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Many logistics professionals who work with 3PLs can probably relate, because even though the practice of using 3PL scorecards is common and merited, it's all too easy for even the finest of players to get "wrong."
As a longtime 3PL executive, I've had a chance to experience the "in's" and "outs" of numerous scorecards over the years, so I've seen this phenomenon often. In the process I've come to believe that while there is no one-size-fits-all list of "do's, there are quite a few "don'ts" like the following that truly apply to almost everyone.
When determining how many attributes to measure on 3PL scorecards, it's tempting to adopt a "the more the merrier" mentality. After all, if measuring five attributes is good, isn't measuring 10 or 20 that much better?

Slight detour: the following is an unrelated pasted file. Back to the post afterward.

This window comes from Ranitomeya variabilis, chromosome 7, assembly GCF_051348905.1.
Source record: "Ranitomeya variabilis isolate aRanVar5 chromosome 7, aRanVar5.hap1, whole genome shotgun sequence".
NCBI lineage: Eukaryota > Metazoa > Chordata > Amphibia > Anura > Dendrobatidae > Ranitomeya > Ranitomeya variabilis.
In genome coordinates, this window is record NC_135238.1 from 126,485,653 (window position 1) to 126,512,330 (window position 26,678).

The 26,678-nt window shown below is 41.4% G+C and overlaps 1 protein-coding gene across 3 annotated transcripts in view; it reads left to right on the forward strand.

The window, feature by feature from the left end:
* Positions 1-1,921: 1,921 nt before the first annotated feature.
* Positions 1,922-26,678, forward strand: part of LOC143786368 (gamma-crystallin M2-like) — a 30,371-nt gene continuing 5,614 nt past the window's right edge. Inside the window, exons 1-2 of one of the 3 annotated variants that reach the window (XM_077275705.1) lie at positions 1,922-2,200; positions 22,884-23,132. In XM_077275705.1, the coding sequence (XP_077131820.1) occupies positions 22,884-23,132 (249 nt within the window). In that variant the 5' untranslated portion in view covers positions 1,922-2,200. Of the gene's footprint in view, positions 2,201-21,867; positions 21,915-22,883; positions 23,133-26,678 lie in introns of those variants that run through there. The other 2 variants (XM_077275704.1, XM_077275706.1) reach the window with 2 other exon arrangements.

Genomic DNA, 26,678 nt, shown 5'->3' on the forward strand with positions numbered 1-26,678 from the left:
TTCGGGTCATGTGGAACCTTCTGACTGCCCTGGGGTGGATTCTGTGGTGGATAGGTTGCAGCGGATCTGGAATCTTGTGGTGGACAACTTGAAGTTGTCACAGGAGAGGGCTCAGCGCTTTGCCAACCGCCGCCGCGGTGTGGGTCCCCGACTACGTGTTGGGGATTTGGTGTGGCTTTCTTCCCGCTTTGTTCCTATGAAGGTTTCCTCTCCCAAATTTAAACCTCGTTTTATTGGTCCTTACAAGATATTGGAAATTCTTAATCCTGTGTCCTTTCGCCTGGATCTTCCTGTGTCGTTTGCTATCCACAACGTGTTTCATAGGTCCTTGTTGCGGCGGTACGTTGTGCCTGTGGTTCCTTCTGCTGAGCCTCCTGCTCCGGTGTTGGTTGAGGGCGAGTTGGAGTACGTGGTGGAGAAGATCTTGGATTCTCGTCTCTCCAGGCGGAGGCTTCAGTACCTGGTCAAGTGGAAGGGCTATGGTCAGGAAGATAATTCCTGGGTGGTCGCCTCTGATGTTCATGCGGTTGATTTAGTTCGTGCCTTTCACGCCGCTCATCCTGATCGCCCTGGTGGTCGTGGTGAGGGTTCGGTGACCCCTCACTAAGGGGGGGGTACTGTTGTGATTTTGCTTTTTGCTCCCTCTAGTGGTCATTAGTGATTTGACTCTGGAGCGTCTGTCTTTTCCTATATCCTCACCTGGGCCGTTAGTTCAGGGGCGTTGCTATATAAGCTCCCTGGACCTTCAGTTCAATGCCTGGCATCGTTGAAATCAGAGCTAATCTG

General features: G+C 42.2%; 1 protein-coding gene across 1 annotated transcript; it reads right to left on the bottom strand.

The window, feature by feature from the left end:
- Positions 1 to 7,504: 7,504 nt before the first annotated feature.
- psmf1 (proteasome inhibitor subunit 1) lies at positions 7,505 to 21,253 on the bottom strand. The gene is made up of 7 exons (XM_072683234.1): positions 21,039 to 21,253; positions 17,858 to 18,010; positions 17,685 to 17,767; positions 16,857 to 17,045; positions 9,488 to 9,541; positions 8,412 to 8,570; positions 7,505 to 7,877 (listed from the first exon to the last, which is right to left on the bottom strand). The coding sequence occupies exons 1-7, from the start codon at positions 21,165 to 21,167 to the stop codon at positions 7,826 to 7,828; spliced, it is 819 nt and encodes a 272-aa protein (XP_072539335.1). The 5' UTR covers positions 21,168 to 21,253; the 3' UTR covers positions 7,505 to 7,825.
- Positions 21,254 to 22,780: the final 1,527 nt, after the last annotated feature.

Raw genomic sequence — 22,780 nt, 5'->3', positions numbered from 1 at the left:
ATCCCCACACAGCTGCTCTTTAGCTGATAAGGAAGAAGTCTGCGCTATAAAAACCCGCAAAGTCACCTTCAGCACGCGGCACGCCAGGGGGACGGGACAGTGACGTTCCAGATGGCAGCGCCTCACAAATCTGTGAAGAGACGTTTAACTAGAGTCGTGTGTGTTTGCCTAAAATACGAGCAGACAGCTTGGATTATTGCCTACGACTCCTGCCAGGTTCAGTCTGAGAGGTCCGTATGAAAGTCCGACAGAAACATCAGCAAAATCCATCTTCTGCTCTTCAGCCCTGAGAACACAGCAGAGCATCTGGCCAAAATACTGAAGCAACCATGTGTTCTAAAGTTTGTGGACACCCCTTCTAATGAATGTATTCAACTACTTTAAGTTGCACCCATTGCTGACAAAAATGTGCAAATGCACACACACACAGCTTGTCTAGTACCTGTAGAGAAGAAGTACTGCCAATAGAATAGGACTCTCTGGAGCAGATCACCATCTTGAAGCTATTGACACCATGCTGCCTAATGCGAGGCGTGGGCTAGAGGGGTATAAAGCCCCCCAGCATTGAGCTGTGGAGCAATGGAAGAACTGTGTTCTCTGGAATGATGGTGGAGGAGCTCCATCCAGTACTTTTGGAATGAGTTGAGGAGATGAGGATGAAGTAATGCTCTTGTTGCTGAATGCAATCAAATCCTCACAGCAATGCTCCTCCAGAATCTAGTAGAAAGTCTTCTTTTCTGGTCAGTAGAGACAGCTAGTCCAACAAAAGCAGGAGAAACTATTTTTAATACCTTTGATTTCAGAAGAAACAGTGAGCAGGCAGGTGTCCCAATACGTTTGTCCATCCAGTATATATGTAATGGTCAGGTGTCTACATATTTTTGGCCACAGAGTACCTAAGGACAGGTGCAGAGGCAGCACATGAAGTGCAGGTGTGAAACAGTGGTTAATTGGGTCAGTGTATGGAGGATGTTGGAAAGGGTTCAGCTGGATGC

However, when a company elects to include too many activities on scorecards it increases the likelihood that the cards will become too time-consuming for respondents to complete (and complete well) - not to mention too labor-intensive for the people who are responsible for reviewing and acting upon the data collected.
Before electing to include an item on a scorecard, make sure it passes the "so what" test. If no one at your company can justify why it should be there and what the information will be used for, leave it off.
Monitoring Too Many Providers
A similar caveat applies to a scorecard's "sample size" - e.g., the percentage of suppliers required to participate.
Although it might seem beneficial to include all of them, it's not truly realistic for two reasons: First, it costs time and money for suppliers to complete and maintain scorecards, and some suppliers don't handle enough of a company's business to justify the additional expense (regardless of who's footing the bill for it). Second, it takes a great deal of time for companies to monitor each scorecard, and having too many to follow increases the likelihood that some key supplier's activity won't get the attention it merits.